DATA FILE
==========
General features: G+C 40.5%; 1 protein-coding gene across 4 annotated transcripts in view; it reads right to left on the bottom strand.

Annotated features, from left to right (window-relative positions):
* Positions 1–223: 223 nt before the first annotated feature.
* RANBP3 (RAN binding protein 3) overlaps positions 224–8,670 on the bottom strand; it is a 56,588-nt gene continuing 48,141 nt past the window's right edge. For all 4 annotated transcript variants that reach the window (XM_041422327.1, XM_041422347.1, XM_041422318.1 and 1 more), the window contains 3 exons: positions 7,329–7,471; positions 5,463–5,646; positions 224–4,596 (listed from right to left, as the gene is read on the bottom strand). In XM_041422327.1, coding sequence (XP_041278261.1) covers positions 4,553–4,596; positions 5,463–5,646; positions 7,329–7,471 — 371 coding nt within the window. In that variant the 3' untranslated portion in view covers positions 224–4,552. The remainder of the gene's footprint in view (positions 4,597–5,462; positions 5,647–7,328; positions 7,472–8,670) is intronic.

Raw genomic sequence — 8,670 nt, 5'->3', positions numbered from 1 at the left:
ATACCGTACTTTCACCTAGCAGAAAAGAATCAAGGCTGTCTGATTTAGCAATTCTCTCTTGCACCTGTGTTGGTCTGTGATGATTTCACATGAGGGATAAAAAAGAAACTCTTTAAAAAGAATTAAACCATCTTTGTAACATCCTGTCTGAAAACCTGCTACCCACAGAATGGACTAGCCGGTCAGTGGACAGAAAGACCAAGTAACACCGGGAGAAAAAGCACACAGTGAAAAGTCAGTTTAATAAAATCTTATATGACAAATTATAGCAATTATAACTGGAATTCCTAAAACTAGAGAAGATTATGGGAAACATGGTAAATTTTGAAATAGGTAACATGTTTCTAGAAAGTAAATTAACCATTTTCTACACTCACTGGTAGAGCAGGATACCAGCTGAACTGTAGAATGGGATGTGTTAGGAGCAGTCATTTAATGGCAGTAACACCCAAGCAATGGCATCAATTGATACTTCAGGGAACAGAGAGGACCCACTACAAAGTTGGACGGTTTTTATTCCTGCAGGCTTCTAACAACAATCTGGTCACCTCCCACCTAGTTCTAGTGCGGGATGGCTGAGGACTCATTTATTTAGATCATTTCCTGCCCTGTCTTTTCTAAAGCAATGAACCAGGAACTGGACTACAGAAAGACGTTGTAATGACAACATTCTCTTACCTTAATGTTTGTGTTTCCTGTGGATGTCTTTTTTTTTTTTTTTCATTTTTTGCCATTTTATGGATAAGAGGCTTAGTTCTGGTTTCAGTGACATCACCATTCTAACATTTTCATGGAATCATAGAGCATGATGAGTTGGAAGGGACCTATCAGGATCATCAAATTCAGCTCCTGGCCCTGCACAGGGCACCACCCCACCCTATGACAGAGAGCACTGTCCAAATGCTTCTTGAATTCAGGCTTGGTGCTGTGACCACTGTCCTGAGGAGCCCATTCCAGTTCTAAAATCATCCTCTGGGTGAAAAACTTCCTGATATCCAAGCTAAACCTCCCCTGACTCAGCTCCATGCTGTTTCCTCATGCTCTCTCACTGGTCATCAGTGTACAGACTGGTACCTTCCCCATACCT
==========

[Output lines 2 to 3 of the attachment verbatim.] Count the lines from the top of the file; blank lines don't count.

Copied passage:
Annotated features, from left to right (window-relative positions):
* Positions 1–223: 223 nt before the first annotated feature.